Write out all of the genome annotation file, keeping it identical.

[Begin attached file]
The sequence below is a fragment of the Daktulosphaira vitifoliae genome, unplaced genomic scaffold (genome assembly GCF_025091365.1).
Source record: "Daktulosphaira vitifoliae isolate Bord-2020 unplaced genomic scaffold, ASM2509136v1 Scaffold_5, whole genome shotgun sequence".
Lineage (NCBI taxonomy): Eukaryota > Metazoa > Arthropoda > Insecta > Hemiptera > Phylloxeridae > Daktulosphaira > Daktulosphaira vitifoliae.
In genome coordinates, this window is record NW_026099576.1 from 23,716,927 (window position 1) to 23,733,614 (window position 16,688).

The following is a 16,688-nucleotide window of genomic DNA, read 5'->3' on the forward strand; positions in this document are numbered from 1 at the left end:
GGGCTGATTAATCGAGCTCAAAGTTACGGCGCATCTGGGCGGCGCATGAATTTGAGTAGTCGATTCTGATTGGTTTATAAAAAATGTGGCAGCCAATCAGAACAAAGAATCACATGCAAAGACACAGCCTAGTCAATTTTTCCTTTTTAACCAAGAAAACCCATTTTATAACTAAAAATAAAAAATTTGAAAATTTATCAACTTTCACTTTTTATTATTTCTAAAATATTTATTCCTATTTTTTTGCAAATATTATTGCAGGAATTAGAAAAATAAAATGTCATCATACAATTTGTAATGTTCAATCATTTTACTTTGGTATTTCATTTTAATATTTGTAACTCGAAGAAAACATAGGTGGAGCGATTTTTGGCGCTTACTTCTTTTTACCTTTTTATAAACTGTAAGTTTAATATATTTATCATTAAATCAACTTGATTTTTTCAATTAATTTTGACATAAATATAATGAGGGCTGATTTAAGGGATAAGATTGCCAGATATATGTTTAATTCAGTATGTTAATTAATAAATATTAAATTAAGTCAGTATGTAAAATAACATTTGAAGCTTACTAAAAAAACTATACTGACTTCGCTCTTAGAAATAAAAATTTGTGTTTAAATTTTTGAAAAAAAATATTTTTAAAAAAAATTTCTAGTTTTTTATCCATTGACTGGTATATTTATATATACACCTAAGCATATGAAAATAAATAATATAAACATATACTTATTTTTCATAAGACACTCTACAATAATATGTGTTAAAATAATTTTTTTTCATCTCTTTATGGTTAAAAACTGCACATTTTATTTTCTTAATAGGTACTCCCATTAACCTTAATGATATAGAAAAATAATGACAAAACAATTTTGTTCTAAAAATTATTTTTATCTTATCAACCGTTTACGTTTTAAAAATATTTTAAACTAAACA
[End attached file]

The sequence below is a fragment of the Daktulosphaira vitifoliae genome, unplaced genomic scaffold (genome assembly GCF_025091365.1).
Source record: "Daktulosphaira vitifoliae isolate Bord-2020 unplaced genomic scaffold, ASM2509136v1 Scaffold_5, whole genome shotgun sequence".
Lineage (NCBI taxonomy): Eukaryota > Metazoa > Arthropoda > Insecta > Hemiptera > Phylloxeridae > Daktulosphaira > Daktulosphaira vitifoliae.
In genome coordinates, this window is record NW_026099576.1 from 23,716,927 (window position 1) to 23,733,614 (window position 16,688).

The following is a 16,688-nucleotide window of genomic DNA, read 5'->3' on the forward strand; positions in this document are numbered from 1 at the left end:
GGGCTGATTAATCGAGCTCAAAGTTACGGCGCATCTGGGCGGCGCATGAATTTGAGTAGTCGATTCTGATTGGTTTATAAAAAATGTGGCAGCCAATCAGAACAAAGAATCACATGCAAAGACACAGCCTAGTCAATTTTTCCTTTTTAACCAAGAAAACCCATTTTATAACTAAAAATAAAAAATTTGAAAATTTATCAACTTTCACTTTTTATTATTTCTAAAATATTTATTCCTATTTTTTTGCAAATATTATTGCAGGAATTAGAAAAATAAAATGTCATCATACAATTTGTAATGTTCAATCATTTTACTTTGGTATTTCATTTTAATATTTGTAACTCGAAGAAAACATAGGTGGAGCGATTTTTGGCGCTTACTTCTTTTTACCTTTTTATAAACTGTAAGTTTAATATATTTATCATTAAATCAACTTGATTTTTTCAATTAATTTTGACATAAATATAATGAGGGCTGATTTAAGGGATAAGATTGCCAGATATATGTTTAATTCAGTATGTTAATTAATAAATATTAAATTAAGTCAGTATGTAAAATAACATTTGAAGCTTACTAAAAAAACTATACTGACTTCGCTCTTAGAAATAAAAATTTGTGTTTAAATTTTTGAAAAAAAATATTTTTAAAAAAAATTTCTAGTTTTTTATCCATTGACTGGTATATTTATATATACACCTAAGCATATGAAAATAAATAATATAAACATATACTTATTTTTCATAAGACACTCTACAATAATATGTGTTAAAATAATTTTTTTTCATCTCTTTATGGTTAAAAACTGCACATTTTATTTTCTTAATAGGTACTCCCATTAACCTTAATGATATAGAAAAATAATGACAAAACAATTTTGTTCTAAAAATTATTTTTATCTTATCAACCGTTTACGTTTTAAAAATATTTTAAACTAAACA